Those Pesky Porsche-Abarths

The story of who really built the GTLs

May 15, 2014

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Among the many riddles the author had to solve in the updating of Porsche: Excellence Was Expected was the identity of the makers of the Porsche-Abarth bodies. This led him on a very merry chase.

In 1960, when the Abarth-bodied Porsche Carrera came to life, I was the editor of Car and Driver at Number One Park Avenue, New York. I received a brief report and photos of the new model from my friend and colleague Edward Eves. We printed verbatim his information that the bodies were being made to Abarth’s design by Milan coachbuilder Zagato. When I wrote my history of Porsche, I said the same thing. This got me in a lot of trouble.

As researchers dug into the story of these cars, the Zagato attribution looked more and more fragile. For example, Zagato denied having anything to do with them—kind of a clue there. Other coachbuilders started to be mentioned. It looked like I had some work to do for the updated version of Excellence.

It’s time for a bit of back story. The motivation for improving the Carrera wasn’t to improve its racing performance in the 1,600cc GT class. The MG Twin-Cam had proved less than a menace. But competition between Lotus Elites and Alfa Romeo Giuliettas in the 1,300cc GT class was so intense that they were gaining on the Carrera’s lap times. To avoid the embarrassment of being overtaken by these small fries, Porsche moved to improve its Carrera for 1960.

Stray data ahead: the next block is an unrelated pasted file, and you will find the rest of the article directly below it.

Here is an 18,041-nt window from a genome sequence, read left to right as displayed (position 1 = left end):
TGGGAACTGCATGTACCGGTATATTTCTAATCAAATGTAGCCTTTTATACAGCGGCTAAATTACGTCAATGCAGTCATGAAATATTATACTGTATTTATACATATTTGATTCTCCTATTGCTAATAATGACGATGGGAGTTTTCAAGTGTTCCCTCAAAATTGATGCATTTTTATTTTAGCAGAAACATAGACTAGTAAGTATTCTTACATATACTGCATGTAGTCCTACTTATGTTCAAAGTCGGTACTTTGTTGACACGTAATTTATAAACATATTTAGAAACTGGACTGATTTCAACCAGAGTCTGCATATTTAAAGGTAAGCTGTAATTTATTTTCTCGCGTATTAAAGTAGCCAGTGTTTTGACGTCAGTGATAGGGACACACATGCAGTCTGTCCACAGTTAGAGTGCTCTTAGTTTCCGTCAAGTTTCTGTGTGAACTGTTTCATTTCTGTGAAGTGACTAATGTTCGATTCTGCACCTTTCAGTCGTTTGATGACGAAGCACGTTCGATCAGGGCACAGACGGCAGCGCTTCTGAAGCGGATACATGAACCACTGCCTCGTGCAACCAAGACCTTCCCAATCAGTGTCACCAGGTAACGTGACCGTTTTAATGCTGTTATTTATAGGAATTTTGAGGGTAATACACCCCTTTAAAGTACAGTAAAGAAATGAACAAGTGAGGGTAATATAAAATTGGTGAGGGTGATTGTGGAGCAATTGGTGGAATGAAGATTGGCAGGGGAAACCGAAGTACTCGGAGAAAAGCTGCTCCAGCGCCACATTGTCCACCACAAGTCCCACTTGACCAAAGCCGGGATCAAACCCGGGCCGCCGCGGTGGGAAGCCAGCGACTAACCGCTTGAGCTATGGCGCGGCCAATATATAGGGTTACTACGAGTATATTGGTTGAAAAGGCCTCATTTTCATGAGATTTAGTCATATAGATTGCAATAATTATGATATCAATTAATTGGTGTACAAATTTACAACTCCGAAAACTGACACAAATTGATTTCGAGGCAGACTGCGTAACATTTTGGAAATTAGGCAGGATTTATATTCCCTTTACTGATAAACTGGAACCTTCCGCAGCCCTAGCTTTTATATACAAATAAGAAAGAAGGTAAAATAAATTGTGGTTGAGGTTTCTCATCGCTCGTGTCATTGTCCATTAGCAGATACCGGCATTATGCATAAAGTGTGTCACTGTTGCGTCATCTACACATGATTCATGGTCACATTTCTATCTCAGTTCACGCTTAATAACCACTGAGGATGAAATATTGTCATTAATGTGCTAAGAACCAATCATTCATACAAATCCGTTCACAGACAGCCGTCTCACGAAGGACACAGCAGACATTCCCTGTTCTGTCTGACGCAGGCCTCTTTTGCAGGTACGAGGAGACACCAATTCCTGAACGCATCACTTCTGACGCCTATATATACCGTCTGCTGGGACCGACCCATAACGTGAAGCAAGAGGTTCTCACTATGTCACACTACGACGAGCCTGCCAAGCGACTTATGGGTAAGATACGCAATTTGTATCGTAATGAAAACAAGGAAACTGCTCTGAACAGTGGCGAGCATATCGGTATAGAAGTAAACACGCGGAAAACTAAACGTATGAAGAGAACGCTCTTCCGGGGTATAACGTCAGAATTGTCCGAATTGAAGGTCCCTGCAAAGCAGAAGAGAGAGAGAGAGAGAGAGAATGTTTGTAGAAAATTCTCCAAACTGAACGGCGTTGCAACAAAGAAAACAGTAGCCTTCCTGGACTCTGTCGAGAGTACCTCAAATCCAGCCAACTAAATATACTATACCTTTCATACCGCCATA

The FIA’s GT-class rules allowed a different body, as long as the car’s weight remained above the homologated figure—an invitingly low 1,712 pounds In the summer of 1959, Porsche asked two suppliers for bids on the manufacture of 20 special lightweight bodies for the 356B chassis: Wendler, the nearby maker of Spyder bodies, and our prime suspect, Zagato.

As so often happens in Italy, news of a new project spread quickly. During the rest of 1959, past and present friends of Porsche got in touch to inquire about this body-building opportunity. Among them was Karl “Carlo” Abarth. In 1958 and ’59, Abarth and his aide Renzo Avidano were successfully building and selling small-displacement Fiat-based rear-engine sports-racers that were, indeed, bodied by Milan’s Zagato. Dirk-Michael Conradt’s research tells us that Abarth journeyed to Frankfurt for the auto show in September 1959. At the Frankfurter Hof hotel, he met on the 18th with the top men of Porsche: Ferry Porsche, sales chief Walter Schmidt, and technical boss Klaus von Rücker.

For one million lire each, said Abarth, he would body 20 Carreras—this price to include his tooling. The bodies were to be “as light as possible.” The cautious Ferry agreed in principle, but asked that Abarth start by building one such body as a sample. October 21 was set as a deadline for Abarth to inform Porsche about the kind of body he would build and for Schmidt’s department to confirm its sales objective and likely pricing.
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